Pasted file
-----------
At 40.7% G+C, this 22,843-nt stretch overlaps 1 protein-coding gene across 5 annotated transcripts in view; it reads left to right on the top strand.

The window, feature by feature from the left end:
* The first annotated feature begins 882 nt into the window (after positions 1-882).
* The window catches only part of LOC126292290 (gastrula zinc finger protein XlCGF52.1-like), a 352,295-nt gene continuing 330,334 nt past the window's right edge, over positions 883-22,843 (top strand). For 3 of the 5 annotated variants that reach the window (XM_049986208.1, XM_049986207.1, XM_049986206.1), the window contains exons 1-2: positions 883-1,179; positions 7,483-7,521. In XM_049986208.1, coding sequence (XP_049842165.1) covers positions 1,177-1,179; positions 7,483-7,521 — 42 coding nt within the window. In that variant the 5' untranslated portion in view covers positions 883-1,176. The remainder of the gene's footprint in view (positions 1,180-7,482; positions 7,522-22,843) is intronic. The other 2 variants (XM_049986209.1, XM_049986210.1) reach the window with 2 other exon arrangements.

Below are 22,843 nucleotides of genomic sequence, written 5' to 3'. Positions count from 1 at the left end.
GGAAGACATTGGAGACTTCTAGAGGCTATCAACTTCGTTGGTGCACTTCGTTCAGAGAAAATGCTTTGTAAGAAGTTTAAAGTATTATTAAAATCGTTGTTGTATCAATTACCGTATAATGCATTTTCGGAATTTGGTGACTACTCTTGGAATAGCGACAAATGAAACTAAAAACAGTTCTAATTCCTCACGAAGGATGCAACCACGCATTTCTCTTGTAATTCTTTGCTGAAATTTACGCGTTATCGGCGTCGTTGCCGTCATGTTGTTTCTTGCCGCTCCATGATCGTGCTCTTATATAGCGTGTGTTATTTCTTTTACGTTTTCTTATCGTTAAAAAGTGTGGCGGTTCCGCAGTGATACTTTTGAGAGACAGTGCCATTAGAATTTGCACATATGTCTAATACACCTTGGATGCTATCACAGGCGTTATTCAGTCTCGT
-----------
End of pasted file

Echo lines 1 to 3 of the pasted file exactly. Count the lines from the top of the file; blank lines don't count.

At 40.7% G+C, this 22,843-nt stretch overlaps 1 protein-coding gene across 5 annotated transcripts in view; it reads left to right on the top strand.

The window, feature by feature from the left end:
* The first annotated feature begins 882 nt into the window (after positions 1-882).